Step into another world at Iford Manor Gardens, just outside Bath: for centuries, a place of aesthetic pilgrimage; today, a unique meeting-place for connoisseurs of heritage, gardens, music and epicurean delights.

Image: The Great Terrace at Iford Manor Gardens, credit Marianne Cartwright-Hignett  

You know you have arrived at Iford once you see Britannia standing guard on the medieval bridge over the River Frome. Britannia was added in 1910 by renowned landscape architect Harold Peto (partner of Sir Ernest George and mentor to Sir Edwin Lutyens), who lived at Iford from 1899 – 1933. Although Iford has evolved incrementally, it was Peto who largely designed the Grade 1 registered gardens. 

Romans settled at Iford and the Italianate nature of the current garden, featuring various Romanesque objects, is reminiscent of that time. Iford Mill existed at the time of Domesday Book and, just as they did back then, sheep continue to graze the valley today. Later home to the de Iford family from the 13th – 15th century, Iford continued as an agricultural holding, but they were also a powerful family of lawyers and held positions including the Prior of Bath (1340 – 1347), Canon of Wells (1342) and even the Common Sergeant of London (1333 – 1353). 

The Black Death decimated the area and a resurgence in 1363 saw Nicholas de Iford gift Iford and surrounding lands in Freshford, Limpley Stoke, Westwood, Avoncliff and Woodwick to the monastery at Hinton Charterhouse. 

The monks rented the land and the wool trade continued with the Horton family arriving as tenants in the late 15th century. Second generation Thomas Horton became one of the most successful clothiers of all time, and he built many of the buildings seen at Iford today. The Manor originally comprised two buildings – one, a cloth factory and the other a two gabled house on the garden side but the factory was short-lived and became incorporated into the home, as the Hortons had other industrial holdings of greater use. 

The Horton family sold Iford in 1625 to Lord and Lady Hungerford of nearby Farleigh Hungerford Castle and Corsham Court. Iford formed part of their lands until 1687 when sold by Sir Edward Hungerford IV ‘the Spendthrift’ to settle his gambling debts, and came to be owned by the Chandler family who joined the buildings together and c. 1720 built the façade that you see today albeit with an extra ‘false wing’ that Harold Peto later removed. 

Image: The old original facade of Iford Manor 

From 1777 – 1858 the Gaisford family were at Iford. They created the first terraced garden at Iford, incorporating cypresses and other Mediterranean plants, with beautiful views across the valley.  In the 1820s they planted the wisteria on the front of the Manor, rumoured to be one of the oldest in the country. By this time, Thomas Gaisford (b. Iford 1779), was Dean of Christchurch, Oxford, and remains even today a regularly referenced classical scholar.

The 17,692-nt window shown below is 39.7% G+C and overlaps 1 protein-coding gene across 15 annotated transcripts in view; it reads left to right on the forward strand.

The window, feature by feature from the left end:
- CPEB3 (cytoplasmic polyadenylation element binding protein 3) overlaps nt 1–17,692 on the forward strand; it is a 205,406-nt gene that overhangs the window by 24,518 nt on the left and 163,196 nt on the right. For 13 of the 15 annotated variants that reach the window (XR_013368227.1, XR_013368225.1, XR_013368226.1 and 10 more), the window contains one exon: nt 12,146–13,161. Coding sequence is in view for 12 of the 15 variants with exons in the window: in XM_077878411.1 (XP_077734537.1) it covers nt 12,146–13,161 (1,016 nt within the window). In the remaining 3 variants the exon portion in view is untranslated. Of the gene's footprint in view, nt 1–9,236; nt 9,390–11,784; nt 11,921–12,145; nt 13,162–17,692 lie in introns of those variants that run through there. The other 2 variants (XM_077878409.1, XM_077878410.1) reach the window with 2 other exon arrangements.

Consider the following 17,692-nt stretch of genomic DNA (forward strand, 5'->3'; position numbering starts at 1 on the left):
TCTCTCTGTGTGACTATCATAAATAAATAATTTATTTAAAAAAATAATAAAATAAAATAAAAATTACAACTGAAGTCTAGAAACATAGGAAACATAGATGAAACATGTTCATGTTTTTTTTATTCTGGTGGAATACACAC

By purchasing their neighbour’s house across the road, which they demolished, they acquired a walled garden, the front area of which can be seen from the bridge.  The walled garden is closed to visitors (except on Behind the Scenes tours), but has been subject to major restoration in recent years and today is a productive garden providing vegetables, cut flowers and fruits to the restaurant and adjoining café at Iford.

The Rooke family resided at Iford from 1858 – 1899 and bred racehorses at Iford Manor, with archery practice taking place in the historic Archery Ground opposite the Manor, rumoured to be where archers had trained for the Battle of Agincourt!

In 1899, Harold Peto bought Iford and transformed the garden terraces into the magical spaces that you see today. Influenced strongly by his passion for travel, antiquity and design, he incorporated elements from wide ranging international ideas, objects and buildings into the vernacular English landscape. His Grade II* listed cloister is a particularly special building, and the musical performances in the space during Iford’s jazz festival are uniquely intimate. Iford somehow feels like stepping into another world as a result - ‘outside of time and place.' 

Image: The garden cloisters at Iford Manor Gardens, credit Marianne Cartwright-Hignett 

Whether it is through inspiration from Roman objects, Peto’s magical design, or more recently through seeing the manor on screen in The Secret Garden, there is much at Iford to capture the imagination. Restored and extended by the Elizabeth Cartwright-Hignett and John Hignett from 1965, the next generation William and Marianne continue to ensure that Iford is a place of beauty and tranquility that can be enjoyed by visitors who leave feeling refreshed and inspired.

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